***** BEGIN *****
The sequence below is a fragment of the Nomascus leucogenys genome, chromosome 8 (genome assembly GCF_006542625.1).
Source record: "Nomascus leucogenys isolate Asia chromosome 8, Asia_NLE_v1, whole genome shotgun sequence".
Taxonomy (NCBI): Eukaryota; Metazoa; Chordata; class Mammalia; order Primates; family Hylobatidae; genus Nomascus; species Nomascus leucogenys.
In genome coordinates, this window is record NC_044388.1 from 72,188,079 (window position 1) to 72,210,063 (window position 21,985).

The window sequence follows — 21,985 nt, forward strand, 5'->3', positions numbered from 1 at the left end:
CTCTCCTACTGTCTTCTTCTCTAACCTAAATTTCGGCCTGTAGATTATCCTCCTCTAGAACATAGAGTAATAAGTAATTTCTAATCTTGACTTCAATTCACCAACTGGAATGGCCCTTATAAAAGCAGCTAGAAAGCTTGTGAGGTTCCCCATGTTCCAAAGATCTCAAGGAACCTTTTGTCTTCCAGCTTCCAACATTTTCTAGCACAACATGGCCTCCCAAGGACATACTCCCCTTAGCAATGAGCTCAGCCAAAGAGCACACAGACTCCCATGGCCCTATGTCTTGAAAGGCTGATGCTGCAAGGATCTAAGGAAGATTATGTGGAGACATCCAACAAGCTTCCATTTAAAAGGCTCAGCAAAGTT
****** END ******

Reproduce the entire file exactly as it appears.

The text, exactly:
The sequence below is a fragment of the Nomascus leucogenys genome, chromosome 8 (genome assembly GCF_006542625.1).
Source record: "Nomascus leucogenys isolate Asia chromosome 8, Asia_NLE_v1, whole genome shotgun sequence".
Taxonomy (NCBI): Eukaryota; Metazoa; Chordata; class Mammalia; order Primates; family Hylobatidae; genus Nomascus; species Nomascus leucogenys.
In genome coordinates, this window is record NC_044388.1 from 72,188,079 (window position 1) to 72,210,063 (window position 21,985).

The window sequence follows — 21,985 nt, forward strand, 5'->3', positions numbered from 1 at the left end:
CTCTCCTACTGTCTTCTTCTCTAACCTAAATTTCGGCCTGTAGATTATCCTCCTCTAGAACATAGAGTAATAAGTAATTTCTAATCTTGACTTCAATTCACCAACTGGAATGGCCCTTATAAAAGCAGCTAGAAAGCTTGTGAGGTTCCCCATGTTCCAAAGATCTCAAGGAACCTTTTGTCTTCCAGCTTCCAACATTTTCTAGCACAACATGGCCTCCCAAGGACATACTCCCCTTAGCAATGAGCTCAGCCAAAGAGCACACAGACTCCCATGGCCCTATGTCTTGAAAGGCTGATGCTGCAAGGATCTAAGGAAGATTATGTGGAGACATCCAACAAGCTTCCATTTAAAAGGCTCAGCAAAGTT